UPDATED Oct. 16, 2021, at 4:20 PM

What Redistricting Looks Like In Every State

An updating tracker of proposed congressional maps — and whether they might benefit Democrats or Republicans in the 2022 midterms and beyond.

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The partisan breakdown of this proposed map in New Mexico
Status:Proposed
partisan lean of districts:
Old map
3 districts
majority
This map
3 districts
There are 2 Democratic-leaning seats and 1 Republican-leaning seat in this proposed map.Change from old map: None.
The competitiveness and fairness of New Mexico's maps
Median seat
Difference between the partisan lean of the state’s median district and the state as a whole.
Old mapD+7.0
Congressional concept GD+5.4
Congressional concept CD+4.1
Congressional concept FD+3.9
Congressional concept AD+3.6
Congressional concept BD+3.2
Congressional concept ED+2.5
Congressional concept HD+0.1
Congressional concept DR+1.3
New map
Efficiency gap
Difference between each party’s share of “wasted votes” — those that don’t contribute to a candidate winning.
Congressional concept HD+39.3
Congressional concept DD+10.7
Congressional concept ED+10.5
Congressional concept GD+10.4
Congressional concept FD+10.3
Congressional concept BD+10.2
Congressional concept AD+10.2
Congressional concept CD+10.2
Old mapD+9.6
New map
Competitiveness
The number of districts in the state whose partisan leans are between R+5 and D+5.
Congressional concept H1/3
Old map0/3
Congressional concept A0/3
Congressional concept B0/3
Congressional concept C0/3
Congressional concept D0/3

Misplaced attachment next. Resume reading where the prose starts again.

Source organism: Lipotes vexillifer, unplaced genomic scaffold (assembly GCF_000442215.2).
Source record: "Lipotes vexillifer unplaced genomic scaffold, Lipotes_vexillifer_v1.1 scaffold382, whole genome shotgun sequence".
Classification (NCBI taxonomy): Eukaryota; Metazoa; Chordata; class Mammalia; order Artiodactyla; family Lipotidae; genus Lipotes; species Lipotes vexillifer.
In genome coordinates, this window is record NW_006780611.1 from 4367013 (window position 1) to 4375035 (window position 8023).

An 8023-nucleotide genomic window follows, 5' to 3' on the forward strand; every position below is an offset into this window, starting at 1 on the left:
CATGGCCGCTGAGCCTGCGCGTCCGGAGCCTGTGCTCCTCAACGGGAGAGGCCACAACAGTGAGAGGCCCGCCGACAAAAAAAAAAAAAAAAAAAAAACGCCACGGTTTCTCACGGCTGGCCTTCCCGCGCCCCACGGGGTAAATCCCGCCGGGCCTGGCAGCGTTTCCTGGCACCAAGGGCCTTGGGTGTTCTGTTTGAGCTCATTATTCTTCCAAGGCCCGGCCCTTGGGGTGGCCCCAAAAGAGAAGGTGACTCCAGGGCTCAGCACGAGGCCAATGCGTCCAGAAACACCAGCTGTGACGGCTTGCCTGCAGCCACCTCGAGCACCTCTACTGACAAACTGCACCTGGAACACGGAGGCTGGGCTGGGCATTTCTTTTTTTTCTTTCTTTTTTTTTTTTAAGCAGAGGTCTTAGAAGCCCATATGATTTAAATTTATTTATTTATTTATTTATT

Congressional concept E0/3
Congressional concept F0/3
Congressional concept G0/3
New map
The demographic and partisan breakdown of this proposed map in New Mexico
White
Black
Hispanic
Asian
Other
DistrictIncumbentPartisan leanRacial makeup
1st
Melanie A. StansburyD
D+18
2nd
Yvette HerrellR
R+13
3rd
Teresa Leger FernandezD
D+11

The racial makeup of each district is of the voting-age population.

The latest in New Mexico

Oct. 16, 2021

The New Mexico Citizens Redistricting Committee has posted eight potential draft congressional maps on its website, and local political analyst Joe Monahan reports that one draft in particular — labeled “Concept H” — is expected to be “in the running as a top pick.” Perhaps most notably, the proposal would make southern New Mexico’s 2nd District, which currently has a partisan lean of R+14 and is represented by Republican Rep. Yvette Herrell, lean Democratic by 1 percentage point. The two other districts in the state would remain Democratic strongholds.

It’s still early, though, and there’s no telling whether the map, which was put forward by a group of progressive interest groups, will be adopted. Lawmakers likely won’t begin consideration of the recommended maps until a December special session.

Latest updates
Icon of the New Mexico state boundaries
Oct. 15
The New Mexico Redistricting Committee held a meeting and voted to recommend three congressional maps (concept A, concept E and concept H) to the state legislature for consideration.
Icon of the New Mexico state boundaries
Oct. 12
New Mexico's Citizen Redistricting Committee will hold a meeting on Oct. 15 and adopt congressional and legislative maps to recommended to the state's legislature.
Icon of the New Mexico state boundaries
Sept. 16
The New Mexico Citizen Redistricting Committee (an advisory committee to the state legislature) put forward draft congressional plans, draft state senate plans, and draft state house plans during the Sept. 16 committee meeting.

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